BRITNEY SPEARS: OOPS! ...I DID IT AGAIN (2000)
1) Oops! ... I Did It Again; 2) Stronger; 3) Don't Go Knockin' On My Door; 4) (I Can't Get No) Satisfaction; 5) Don't Let Me Be The Last To Know; 6) What U See (Is What U Get); 7) Lucky; 8) One Kiss From You; 9) Where Are You Now; 10) Can't Make You Love Me; 11) When Your Eyes Say It; 12) Girl In The Mirror; 13) Dear Diary.
Contrary to rumors, Britney's sophomore release is not a carbon copy of ...Baby One More Time — it is more like a slightly genetically modified clone. After all, "hit me baby one more time", unless viewed as a submissive / masochistic statement in the light of violent polysemy of the verb ʽto hitʼ, is a fairly cuddly hook next to "I'm not that innocent" — the coming-down line that really constitutes the true hook of ʽOops!... I Did It Againʼ (along with the moans and groans that hint at an already better understanding of one's bodily powers and wishes than the "oh baby baby" trick on ʽOne More Timeʼ).
Then again, Britney did turn 18 during the recording sessions for the album, which explains a few things. In general, the record is still quite strictly targeted at bubblegum teen-pop audiences: rose-colored ballads, Disneyworld-ish dance numbers, and pseudo-schoolgirl-scribbled lyrics form the bulk of it — but already the industry is trying to sex the girl up, starting from the album cover (bellybutton on the loose, and that strange wallpaper bears a suspicious resemblance to a beehive... beehive, get it?) and ending with the more-than-obvious choice of «obligatory classic rock cover» — no less than ʽSatisfactionʼ itself. (Or perhaps that was the condition under which Jann Wenner would allow Britney to appear on the cover of his respectable magazine).
Funny thing is, ʽSatisfactionʼ in Britney's hands actually sounds interesting, if not exactly good, for the first fourty seconds — the acoustic intro, where the chorus is re-imagined as a teen girl's complaint at not being able to satisfy her... oh never mind. Then, as the plastic soul rhythms come in and the song becomes a cruddily programmed anthem to «finding your own self», we quickly plunge into the depths of the ridiculous, such as hearing the line "I've got my own identity!" from Ms. Spears (because she doesn't care much for tight skirts, apparently).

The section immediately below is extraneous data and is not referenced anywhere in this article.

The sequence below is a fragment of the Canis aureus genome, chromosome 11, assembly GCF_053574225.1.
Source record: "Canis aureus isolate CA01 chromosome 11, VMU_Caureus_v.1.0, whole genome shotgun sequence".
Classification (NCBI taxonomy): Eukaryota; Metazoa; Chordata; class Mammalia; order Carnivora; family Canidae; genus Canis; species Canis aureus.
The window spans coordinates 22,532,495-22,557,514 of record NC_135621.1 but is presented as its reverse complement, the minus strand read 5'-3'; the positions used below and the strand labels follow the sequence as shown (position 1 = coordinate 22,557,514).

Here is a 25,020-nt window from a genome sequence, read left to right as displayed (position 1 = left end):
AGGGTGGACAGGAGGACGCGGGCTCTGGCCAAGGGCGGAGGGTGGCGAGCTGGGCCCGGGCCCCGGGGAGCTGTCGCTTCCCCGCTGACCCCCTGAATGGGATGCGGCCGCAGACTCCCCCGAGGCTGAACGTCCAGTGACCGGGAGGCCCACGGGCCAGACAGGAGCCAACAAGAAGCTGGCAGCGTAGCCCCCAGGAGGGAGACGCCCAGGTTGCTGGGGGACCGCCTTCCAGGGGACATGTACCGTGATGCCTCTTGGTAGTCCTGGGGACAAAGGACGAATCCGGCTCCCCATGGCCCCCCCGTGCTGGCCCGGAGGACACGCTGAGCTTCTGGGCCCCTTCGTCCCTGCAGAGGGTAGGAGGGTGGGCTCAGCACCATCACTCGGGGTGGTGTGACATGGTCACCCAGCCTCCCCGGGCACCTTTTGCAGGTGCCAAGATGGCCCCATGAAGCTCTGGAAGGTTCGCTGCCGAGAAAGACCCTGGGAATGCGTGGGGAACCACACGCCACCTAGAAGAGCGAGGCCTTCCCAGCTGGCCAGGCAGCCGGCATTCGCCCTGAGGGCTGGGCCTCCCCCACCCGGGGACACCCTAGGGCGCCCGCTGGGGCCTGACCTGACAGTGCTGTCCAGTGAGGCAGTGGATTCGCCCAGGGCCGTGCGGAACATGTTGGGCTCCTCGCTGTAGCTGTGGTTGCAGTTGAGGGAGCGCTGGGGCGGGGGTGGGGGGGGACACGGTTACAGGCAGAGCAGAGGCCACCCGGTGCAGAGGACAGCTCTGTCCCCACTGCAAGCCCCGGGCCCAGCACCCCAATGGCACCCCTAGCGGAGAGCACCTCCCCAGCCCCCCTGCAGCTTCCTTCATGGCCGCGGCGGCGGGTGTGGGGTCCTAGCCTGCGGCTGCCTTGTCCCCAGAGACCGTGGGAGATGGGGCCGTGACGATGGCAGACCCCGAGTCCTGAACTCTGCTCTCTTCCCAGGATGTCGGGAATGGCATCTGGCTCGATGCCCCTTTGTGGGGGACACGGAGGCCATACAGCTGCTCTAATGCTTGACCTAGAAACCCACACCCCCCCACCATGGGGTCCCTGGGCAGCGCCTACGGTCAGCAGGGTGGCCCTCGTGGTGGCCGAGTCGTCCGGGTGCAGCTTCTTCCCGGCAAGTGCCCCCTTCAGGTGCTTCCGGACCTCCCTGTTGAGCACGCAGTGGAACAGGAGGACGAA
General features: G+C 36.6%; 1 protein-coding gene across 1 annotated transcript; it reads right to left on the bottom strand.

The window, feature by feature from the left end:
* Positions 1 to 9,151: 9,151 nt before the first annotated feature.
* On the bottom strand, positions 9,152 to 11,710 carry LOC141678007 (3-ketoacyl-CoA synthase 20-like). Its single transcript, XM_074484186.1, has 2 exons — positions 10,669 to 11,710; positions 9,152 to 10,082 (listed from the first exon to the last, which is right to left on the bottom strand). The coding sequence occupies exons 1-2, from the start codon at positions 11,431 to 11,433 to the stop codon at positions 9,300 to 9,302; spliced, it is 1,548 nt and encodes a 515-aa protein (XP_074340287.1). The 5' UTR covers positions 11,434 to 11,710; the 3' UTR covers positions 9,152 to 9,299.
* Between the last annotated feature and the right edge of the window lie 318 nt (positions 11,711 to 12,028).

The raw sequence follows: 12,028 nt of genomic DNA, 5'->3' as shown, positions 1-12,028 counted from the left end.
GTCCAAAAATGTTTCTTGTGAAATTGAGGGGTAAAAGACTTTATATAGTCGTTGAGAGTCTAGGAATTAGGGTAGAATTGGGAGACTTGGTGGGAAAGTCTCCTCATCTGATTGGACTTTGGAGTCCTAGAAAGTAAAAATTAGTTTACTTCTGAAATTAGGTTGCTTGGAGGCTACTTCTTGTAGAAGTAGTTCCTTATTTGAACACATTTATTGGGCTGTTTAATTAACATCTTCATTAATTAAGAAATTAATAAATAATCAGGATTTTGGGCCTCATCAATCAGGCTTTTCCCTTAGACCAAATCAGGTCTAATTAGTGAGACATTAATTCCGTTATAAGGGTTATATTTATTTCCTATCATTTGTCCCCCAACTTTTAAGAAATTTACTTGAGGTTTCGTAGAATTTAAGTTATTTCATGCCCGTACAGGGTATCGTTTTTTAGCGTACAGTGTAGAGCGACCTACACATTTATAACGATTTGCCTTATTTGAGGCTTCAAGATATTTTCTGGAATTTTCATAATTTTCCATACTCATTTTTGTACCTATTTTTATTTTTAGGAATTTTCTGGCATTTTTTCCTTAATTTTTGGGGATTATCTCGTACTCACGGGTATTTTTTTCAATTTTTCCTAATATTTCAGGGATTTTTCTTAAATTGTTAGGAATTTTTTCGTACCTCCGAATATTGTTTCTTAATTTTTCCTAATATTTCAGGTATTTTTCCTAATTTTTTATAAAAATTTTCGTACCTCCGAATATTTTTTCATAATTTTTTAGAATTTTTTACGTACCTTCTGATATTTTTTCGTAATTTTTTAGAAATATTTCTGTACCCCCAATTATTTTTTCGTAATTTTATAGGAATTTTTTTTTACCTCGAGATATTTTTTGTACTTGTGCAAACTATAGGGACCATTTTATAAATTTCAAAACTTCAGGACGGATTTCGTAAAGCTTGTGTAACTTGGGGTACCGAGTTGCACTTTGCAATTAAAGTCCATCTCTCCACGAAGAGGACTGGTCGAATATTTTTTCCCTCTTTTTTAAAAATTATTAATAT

Just as before, Britney's worst enemy here is not even the song material, but the production — we are supposed to be taking this in as «live» music, with acoustic guitars, (occasionally) real drums, and played rather than programmed keyboards manning the melodies. But most of the melodies are trivial slow or mid-tempo grooves that require real hot playing to be effective, whereas here there is absolutely no player involvement anywhere in sight — just a bunch of probably well-paid professionals wasting their lives on fluff and letting us all know that they know it, too.
In another age, in another world, a song like ʽLuckyʼ, contributed by the ever-present Max Martin, could be a source of inspiration — written with a clear nod to classic Motown conventions, so much that, with a little imaginative effort, you could envisage it done by a Mary Wells or a Diana Ross... okay, at the very least — by an ABBA or someone like that. But the drums are crappy, the synthesizers' only point is to provide tonal accompaniment, the lyrics are trite even for the pop level of a 1962 (although, granted, probably just right for the level of the average 12-year girl), and the hook-forging process involves making one out of "she cry-cry-cries in her lonely heart" which might be embarrassing to sing along to even for certain 12-year olds.
Other than the «retro-potential» of ʽLuckyʼ and those amusing forty seconds of the intro to ʽSatisfactionʼ, there is nothing of interest on the album whatsoever — ʽOops!...ʼ is a stylistic clone of ʽOne More Timeʼ, but without the cool piano notes it is even less redeemable; and its companion piece, ʽStrongerʼ, makes the best of Britney's vocal abilities (her lower notes always sound more authentic and realistic than her higher ones), but completely misses its point — there is nothing about her performance that truly suggests getting "stronger than yesterday, now it's nothing but my way" (if one of your idols is Janet Jackson, this does not automatically mean that Max Martin can make you into a Janet Jackson with one wave of his songwriter's pen).
Worse, towards the end of the album they really blow it with a set of never-ending adult contemporary and / or power ballads, including a donation from devil lady Diane Warren and a song called ʽDear Diaryʼ, co-credited to Britney herself — and it shows, it shows! not even a federal grant-supported sociological survey into the blogging activities of middle school teenage girls could have yielded such an authentic reconstruction on behalf of a middle-aged professional songwriter. I wonder if Steve Tyler would still insist that pink is his favorite color, having heard this particular song?
So, overall, even though the choice is altogether pathetic, this is probably the worst album in Britney's entire career — generic mainstream bubblegum pop from the late 1990s is bad enough as it is, but recycled generic mainstream bubblegum pop brings «regurgitated spam» to mind, or maybe even more horrendous things than that. Cute bellybutton, of course, but we'd already seen it in her videos anyway.